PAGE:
Your mission is to create a world-class investment company and to be a key player in the Saudi and regional financial markets. What measures is SVC putting in place to create a brand name and a high-profile reputation? Could you share with us your strategy?
I believe that a clear, realistic, comprehensive, and implementable strategy is extremely important to the success of any business. There are high potential returns for our shareholders, but in the long-term, and patience is needed at this stage. The reason for that lies in the fact that this segment of the market is still under development and we need to give the time and the opportunity for the market to grow. Moreover, we are going through many global macroeconomic and regional geopolitical challenges which have an impact on our industry and inventors’ risk appetite. However, we are trying to diversify our business model without losing focus on our core and we are also trying to be creative in product offerings and financial solutions we bring to the market. Although it might be a bit time consuming, I know for a fact that in time we’ll build the infrastructure and reputation needed to become one of the main players in this market.
Which sectors would you identify as very attractive for UK investors in Saudi and how can they benefit from SVC’s advisory’s services?
There are various attractive opportunities for UK investors who are interested to grasp the opportunity of a fast-growing market, especially in the technology and ICT-related sectors. UK investors can enter the market through joint ventures with local partners along with other forms of investments. In addition, they need to keep in mind that know-how transfer and human capital development remains an important objective of any Saudi-foreign partnership.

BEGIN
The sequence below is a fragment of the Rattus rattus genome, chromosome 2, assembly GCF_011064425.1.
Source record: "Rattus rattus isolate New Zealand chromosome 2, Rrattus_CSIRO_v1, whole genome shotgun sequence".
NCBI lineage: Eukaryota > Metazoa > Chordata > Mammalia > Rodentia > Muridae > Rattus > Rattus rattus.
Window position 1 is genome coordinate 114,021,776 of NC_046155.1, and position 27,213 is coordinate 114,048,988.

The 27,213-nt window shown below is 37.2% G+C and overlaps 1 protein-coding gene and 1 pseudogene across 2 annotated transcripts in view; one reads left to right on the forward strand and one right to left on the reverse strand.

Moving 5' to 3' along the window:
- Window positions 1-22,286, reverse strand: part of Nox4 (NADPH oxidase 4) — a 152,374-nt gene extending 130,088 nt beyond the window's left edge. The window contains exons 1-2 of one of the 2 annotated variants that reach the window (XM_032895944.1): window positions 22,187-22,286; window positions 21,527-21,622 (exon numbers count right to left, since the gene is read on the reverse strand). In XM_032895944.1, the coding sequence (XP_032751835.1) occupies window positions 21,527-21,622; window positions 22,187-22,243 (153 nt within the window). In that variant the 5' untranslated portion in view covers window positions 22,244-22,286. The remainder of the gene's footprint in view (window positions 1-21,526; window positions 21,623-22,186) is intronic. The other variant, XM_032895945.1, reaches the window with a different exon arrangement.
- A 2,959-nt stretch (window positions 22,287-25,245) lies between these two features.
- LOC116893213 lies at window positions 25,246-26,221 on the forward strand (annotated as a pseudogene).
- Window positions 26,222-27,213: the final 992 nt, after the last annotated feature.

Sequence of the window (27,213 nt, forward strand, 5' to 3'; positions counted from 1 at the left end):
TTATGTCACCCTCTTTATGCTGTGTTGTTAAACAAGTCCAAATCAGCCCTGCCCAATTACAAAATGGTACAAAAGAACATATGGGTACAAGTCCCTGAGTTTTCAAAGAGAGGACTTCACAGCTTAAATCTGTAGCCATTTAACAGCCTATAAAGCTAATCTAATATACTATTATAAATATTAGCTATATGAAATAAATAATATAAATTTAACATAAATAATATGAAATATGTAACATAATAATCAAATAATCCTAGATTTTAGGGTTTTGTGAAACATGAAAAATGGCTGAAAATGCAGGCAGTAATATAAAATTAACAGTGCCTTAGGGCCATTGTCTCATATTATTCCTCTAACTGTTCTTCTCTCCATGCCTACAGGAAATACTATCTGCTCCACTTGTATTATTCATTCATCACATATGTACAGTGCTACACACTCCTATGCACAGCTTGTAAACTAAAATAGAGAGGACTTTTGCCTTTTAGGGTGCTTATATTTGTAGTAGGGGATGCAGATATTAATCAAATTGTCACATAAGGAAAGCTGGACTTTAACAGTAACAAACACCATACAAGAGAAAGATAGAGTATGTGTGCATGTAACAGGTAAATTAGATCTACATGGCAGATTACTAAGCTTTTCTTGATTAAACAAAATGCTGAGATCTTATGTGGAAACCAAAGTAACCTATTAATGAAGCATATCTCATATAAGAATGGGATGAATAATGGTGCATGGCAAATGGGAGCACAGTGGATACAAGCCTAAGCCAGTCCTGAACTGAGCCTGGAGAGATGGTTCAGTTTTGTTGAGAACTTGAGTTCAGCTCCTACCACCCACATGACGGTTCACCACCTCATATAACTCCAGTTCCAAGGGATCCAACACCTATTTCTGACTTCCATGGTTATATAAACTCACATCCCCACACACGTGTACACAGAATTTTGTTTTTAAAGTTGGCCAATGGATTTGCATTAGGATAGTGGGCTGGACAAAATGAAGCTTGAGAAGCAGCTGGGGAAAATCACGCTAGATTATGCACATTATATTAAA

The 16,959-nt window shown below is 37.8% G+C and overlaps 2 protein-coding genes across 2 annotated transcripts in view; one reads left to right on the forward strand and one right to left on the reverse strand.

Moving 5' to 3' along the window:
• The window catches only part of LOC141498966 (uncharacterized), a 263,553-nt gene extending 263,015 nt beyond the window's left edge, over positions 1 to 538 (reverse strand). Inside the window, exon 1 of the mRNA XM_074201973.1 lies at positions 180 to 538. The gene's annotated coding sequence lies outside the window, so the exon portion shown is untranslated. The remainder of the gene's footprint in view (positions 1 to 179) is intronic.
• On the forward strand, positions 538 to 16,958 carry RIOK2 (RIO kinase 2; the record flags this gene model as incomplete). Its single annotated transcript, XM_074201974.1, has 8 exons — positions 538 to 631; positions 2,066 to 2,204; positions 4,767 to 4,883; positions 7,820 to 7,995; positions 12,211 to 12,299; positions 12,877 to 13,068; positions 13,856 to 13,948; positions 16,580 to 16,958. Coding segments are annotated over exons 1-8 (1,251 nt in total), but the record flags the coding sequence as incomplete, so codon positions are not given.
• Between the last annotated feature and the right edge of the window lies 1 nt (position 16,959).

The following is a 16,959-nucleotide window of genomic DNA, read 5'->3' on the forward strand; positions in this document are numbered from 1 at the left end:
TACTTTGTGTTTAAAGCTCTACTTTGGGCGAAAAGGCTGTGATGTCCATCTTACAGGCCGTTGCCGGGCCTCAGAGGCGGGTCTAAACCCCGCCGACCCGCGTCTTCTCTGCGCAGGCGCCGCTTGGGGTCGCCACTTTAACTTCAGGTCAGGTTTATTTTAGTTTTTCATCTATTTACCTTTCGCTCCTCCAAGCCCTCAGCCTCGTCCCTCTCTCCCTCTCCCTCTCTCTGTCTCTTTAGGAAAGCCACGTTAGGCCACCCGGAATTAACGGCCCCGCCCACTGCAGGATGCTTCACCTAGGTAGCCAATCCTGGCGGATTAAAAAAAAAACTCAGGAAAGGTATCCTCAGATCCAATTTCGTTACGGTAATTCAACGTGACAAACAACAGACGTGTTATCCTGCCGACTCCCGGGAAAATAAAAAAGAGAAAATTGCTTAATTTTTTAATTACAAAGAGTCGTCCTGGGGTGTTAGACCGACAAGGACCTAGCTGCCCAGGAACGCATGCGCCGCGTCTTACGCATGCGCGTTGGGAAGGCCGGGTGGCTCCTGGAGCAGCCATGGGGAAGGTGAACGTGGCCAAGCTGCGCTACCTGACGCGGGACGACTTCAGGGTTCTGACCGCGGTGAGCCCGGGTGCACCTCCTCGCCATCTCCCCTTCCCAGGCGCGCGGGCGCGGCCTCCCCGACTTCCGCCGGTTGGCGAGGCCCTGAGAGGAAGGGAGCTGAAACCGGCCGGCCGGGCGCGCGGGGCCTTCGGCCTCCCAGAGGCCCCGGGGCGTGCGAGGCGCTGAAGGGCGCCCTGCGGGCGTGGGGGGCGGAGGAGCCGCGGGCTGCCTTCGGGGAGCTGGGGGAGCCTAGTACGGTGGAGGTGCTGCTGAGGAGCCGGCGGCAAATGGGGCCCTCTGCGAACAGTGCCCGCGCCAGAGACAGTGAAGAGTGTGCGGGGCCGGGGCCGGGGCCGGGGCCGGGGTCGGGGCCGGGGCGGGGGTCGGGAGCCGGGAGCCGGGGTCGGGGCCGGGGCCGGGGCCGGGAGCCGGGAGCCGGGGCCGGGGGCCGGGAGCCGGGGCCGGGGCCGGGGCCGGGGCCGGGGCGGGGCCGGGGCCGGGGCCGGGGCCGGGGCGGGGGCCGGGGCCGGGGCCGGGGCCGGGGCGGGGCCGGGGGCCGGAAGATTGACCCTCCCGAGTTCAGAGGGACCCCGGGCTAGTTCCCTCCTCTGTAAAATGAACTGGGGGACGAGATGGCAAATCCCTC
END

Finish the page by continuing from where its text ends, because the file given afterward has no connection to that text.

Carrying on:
In order to advise UK investors properly, we need first to understand their investment profile and identify their investment objectives (strategy for investment, risk/return, time horizon, etc…) SVC has built a wide network with businesses, government agencies, and investors which enables us to identify the right partners and optimal form of investment for UK investors. Moreover, we will have a significant added value in providing them with the ideal financial and legal structure of their investments and help them raise capital if need be.
Where would you like to see SVC in the near future? What is your vision for the company or what would you like to achieve while managing and leading this company?
We are doing our best to grow and to capitalize on the opportunities present in Saudi’s venture capital sector. We are thinking constantly out of the box and our operations are intended to be global. We will widen our scope and will partner with global players interested in the region’s growth. We will keep an eye on international models and global trends and we’ll be ready to adopt those initiatives within the kingdom. Taking SVC to the next level is a real challenge but it is very exciting as well and I want to be able to lead this journey of growth.